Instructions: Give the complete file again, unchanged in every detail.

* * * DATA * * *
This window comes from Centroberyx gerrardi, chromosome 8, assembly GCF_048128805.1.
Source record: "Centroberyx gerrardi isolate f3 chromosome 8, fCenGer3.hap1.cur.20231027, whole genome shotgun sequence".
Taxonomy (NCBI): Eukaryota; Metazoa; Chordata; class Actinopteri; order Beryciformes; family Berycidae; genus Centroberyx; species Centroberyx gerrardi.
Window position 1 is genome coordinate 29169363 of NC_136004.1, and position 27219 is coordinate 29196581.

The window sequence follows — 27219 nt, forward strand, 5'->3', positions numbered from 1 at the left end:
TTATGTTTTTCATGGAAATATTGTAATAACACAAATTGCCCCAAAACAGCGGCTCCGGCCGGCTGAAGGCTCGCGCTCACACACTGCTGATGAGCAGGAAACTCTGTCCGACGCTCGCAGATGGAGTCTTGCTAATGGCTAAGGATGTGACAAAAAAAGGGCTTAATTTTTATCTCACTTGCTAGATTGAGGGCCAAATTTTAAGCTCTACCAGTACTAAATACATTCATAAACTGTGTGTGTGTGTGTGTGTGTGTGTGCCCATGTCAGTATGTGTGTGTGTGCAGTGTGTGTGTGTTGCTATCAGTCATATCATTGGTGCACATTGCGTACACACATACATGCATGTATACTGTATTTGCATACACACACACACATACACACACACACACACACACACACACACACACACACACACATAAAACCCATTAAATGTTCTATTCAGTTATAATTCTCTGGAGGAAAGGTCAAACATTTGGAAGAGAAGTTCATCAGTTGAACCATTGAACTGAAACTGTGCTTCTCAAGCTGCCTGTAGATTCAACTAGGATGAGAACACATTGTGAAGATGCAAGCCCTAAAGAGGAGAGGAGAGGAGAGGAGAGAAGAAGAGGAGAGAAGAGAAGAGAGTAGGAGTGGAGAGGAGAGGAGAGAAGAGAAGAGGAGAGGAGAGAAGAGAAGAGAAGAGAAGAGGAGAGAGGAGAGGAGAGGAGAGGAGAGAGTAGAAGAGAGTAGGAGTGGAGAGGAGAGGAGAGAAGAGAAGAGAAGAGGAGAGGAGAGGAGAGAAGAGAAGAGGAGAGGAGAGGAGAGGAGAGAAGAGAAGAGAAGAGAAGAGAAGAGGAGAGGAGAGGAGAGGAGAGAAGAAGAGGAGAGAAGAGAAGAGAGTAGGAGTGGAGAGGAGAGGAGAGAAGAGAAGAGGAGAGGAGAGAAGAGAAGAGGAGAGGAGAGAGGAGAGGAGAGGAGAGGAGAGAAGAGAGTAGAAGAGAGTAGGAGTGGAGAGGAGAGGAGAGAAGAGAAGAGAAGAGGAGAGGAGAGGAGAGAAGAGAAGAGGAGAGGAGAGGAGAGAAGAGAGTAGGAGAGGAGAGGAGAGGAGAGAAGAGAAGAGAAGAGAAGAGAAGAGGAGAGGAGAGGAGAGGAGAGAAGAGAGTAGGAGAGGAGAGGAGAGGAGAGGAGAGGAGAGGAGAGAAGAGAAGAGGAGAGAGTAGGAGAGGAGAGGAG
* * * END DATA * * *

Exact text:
This window comes from Centroberyx gerrardi, chromosome 8, assembly GCF_048128805.1.
Source record: "Centroberyx gerrardi isolate f3 chromosome 8, fCenGer3.hap1.cur.20231027, whole genome shotgun sequence".
Taxonomy (NCBI): Eukaryota; Metazoa; Chordata; class Actinopteri; order Beryciformes; family Berycidae; genus Centroberyx; species Centroberyx gerrardi.
Window position 1 is genome coordinate 29169363 of NC_136004.1, and position 27219 is coordinate 29196581.

The window sequence follows — 27219 nt, forward strand, 5'->3', positions numbered from 1 at the left end:
TTATGTTTTTCATGGAAATATTGTAATAACACAAATTGCCCCAAAACAGCGGCTCCGGCCGGCTGAAGGCTCGCGCTCACACACTGCTGATGAGCAGGAAACTCTGTCCGACGCTCGCAGATGGAGTCTTGCTAATGGCTAAGGATGTGACAAAAAAAGGGCTTAATTTTTATCTCACTTGCTAGATTGAGGGCCAAATTTTAAGCTCTACCAGTACTAAATACATTCATAAACTGTGTGTGTGTGTGTGTGTGTGTGTGCCCATGTCAGTATGTGTGTGTGTGCAGTGTGTGTGTGTTGCTATCAGTCATATCATTGGTGCACATTGCGTACACACATACATGCATGTATACTGTATTTGCATACACACACACACATACACACACACACACACACACACACACACACACACACACACATAAAACCCATTAAATGTTCTATTCAGTTATAATTCTCTGGAGGAAAGGTCAAACATTTGGAAGAGAAGTTCATCAGTTGAACCATTGAACTGAAACTGTGCTTCTCAAGCTGCCTGTAGATTCAACTAGGATGAGAACACATTGTGAAGATGCAAGCCCTAAAGAGGAGAGGAGAGGAGAGGAGAGAAGAAGAGGAGAGAAGAGAAGAGAGTAGGAGTGGAGAGGAGAGGAGAGAAGAGAAGAGGAGAGGAGAGAAGAGAAGAGAAGAGAAGAGGAGAGAGGAGAGGAGAGGAGAGGAGAGAGTAGAAGAGAGTAGGAGTGGAGAGGAGAGGAGAGAAGAGAAGAGAAGAGGAGAGGAGAGGAGAGAAGAGAAGAGGAGAGGAGAGGAGAGGAGAGAAGAGAAGAGAAGAGAAGAGAAGAGGAGAGGAGAGGAGAGGAGAGAAGAAGAGGAGAGAAGAGAAGAGAGTAGGAGTGGAGAGGAGAGGAGAGAAGAGAAGAGGAGAGGAGAGAAGAGAAGAGGAGAGGAGAGAGGAGAGGAGAGGAGAGGAGAGAAGAGAGTAGAAGAGAGTAGGAGTGGAGAGGAGAGGAGAGAAGAGAAGAGAAGAGGAGAGGAGAGGAGAGAAGAGAAGAGGAGAGGAGAGGAGAGAAGAGAGTAGGAGAGGAGAGGAGAGGAGAGAAGAGAAGAGAAGAGAAGAGAAGAGGAGAGGAGAGGAGAGGAGAGAAGAGAGTAGGAGAGGAGAGGAGAGGAGAGGAGAGGAGAGGAGAGAAGAGAAGAGGAGAGAGTAGGAGAGGAGAGGAG